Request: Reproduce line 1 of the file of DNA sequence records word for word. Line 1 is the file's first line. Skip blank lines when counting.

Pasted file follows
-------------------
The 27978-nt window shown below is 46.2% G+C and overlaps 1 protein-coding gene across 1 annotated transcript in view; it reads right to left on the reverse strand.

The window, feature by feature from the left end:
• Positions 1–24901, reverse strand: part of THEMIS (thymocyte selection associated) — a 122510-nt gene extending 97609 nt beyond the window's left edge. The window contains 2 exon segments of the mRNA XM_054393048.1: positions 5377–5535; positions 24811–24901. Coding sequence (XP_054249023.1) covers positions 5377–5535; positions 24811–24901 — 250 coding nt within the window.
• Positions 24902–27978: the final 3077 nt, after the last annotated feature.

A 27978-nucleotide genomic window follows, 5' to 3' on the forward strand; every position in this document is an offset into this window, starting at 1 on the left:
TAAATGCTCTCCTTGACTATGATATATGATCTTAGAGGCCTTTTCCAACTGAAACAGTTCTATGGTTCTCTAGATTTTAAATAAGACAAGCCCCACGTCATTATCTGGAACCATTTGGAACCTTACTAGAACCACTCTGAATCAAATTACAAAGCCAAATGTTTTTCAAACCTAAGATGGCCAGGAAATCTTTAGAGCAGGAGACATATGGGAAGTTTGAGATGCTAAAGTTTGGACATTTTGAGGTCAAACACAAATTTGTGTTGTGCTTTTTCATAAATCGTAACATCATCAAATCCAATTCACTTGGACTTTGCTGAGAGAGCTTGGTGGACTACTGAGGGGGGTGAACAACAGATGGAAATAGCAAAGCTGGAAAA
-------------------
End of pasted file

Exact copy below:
The 27978-nt window shown below is 46.2% G+C and overlaps 1 protein-coding gene across 1 annotated transcript in view; it reads right to left on the reverse strand.